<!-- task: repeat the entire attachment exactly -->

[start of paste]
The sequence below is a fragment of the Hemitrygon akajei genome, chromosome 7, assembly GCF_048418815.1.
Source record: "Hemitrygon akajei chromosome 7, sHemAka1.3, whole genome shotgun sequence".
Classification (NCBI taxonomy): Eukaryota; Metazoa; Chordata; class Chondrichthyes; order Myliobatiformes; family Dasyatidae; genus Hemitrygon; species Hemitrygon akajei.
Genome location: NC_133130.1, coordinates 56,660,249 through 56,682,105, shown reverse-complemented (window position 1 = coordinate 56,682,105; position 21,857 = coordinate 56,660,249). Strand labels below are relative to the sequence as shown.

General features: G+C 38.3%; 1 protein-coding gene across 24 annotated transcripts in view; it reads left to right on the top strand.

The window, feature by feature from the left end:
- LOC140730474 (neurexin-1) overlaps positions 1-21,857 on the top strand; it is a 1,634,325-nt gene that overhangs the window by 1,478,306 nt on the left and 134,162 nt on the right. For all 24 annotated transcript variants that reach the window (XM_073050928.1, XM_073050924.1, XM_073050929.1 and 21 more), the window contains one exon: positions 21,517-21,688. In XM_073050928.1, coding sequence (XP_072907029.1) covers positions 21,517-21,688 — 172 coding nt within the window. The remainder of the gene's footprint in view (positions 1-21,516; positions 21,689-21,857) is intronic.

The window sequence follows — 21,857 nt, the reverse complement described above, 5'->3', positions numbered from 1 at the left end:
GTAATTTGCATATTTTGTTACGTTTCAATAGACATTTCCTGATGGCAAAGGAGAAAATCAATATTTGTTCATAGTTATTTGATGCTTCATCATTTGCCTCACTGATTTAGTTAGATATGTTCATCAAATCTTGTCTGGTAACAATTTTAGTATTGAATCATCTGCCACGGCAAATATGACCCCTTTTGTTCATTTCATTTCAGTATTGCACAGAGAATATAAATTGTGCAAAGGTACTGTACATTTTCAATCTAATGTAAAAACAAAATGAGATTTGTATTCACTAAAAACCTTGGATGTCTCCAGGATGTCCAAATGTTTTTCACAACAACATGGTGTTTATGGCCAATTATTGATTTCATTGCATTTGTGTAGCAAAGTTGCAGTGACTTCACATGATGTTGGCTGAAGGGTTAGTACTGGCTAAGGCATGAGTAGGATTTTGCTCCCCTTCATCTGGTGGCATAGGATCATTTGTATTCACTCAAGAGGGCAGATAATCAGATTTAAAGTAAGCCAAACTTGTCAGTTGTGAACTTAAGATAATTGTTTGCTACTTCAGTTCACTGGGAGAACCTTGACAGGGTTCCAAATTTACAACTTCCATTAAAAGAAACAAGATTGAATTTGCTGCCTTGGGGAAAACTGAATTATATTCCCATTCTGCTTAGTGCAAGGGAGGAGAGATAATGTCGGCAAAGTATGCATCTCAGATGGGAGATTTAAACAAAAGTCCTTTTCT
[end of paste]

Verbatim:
The sequence below is a fragment of the Hemitrygon akajei genome, chromosome 7, assembly GCF_048418815.1.
Source record: "Hemitrygon akajei chromosome 7, sHemAka1.3, whole genome shotgun sequence".
Classification (NCBI taxonomy): Eukaryota; Metazoa; Chordata; class Chondrichthyes; order Myliobatiformes; family Dasyatidae; genus Hemitrygon; species Hemitrygon akajei.
Genome location: NC_133130.1, coordinates 56,660,249 through 56,682,105, shown reverse-complemented (window position 1 = coordinate 56,682,105; position 21,857 = coordinate 56,660,249). Strand labels below are relative to the sequence as shown.

General features: G+C 38.3%; 1 protein-coding gene across 24 annotated transcripts in view; it reads left to right on the top strand.

The window, feature by feature from the left end:
- LOC140730474 (neurexin-1) overlaps positions 1-21,857 on the top strand; it is a 1,634,325-nt gene that overhangs the window by 1,478,306 nt on the left and 134,162 nt on the right. For all 24 annotated transcript variants that reach the window (XM_073050928.1, XM_073050924.1, XM_073050929.1 and 21 more), the window contains one exon: positions 21,517-21,688. In XM_073050928.1, coding sequence (XP_072907029.1) covers positions 21,517-21,688 — 172 coding nt within the window. The remainder of the gene's footprint in view (positions 1-21,516; positions 21,689-21,857) is intronic.

The window sequence follows — 21,857 nt, the reverse complement described above, 5'->3', positions numbered from 1 at the left end:
GTAATTTGCATATTTTGTTACGTTTCAATAGACATTTCCTGATGGCAAAGGAGAAAATCAATATTTGTTCATAGTTATTTGATGCTTCATCATTTGCCTCACTGATTTAGTTAGATATGTTCATCAAATCTTGTCTGGTAACAATTTTAGTATTGAATCATCTGCCACGGCAAATATGACCCCTTTTGTTCATTTCATTTCAGTATTGCACAGAGAATATAAATTGTGCAAAGGTACTGTACATTTTCAATCTAATGTAAAAACAAAATGAGATTTGTATTCACTAAAAACCTTGGATGTCTCCAGGATGTCCAAATGTTTTTCACAACAACATGGTGTTTATGGCCAATTATTGATTTCATTGCATTTGTGTAGCAAAGTTGCAGTGACTTCACATGATGTTGGCTGAAGGGTTAGTACTGGCTAAGGCATGAGTAGGATTTTGCTCCCCTTCATCTGGTGGCATAGGATCATTTGTATTCACTCAAGAGGGCAGATAATCAGATTTAAAGTAAGCCAAACTTGTCAGTTGTGAACTTAAGATAATTGTTTGCTACTTCAGTTCACTGGGAGAACCTTGACAGGGTTCCAAATTTACAACTTCCATTAAAAGAAACAAGATTGAATTTGCTGCCTTGGGGAAAACTGAATTATATTCCCATTCTGCTTAGTGCAAGGGAGGAGAGATAATGTCGGCAAAGTATGCATCTCAGATGGGAGATTTAAACAAAAGTCCTTTTCT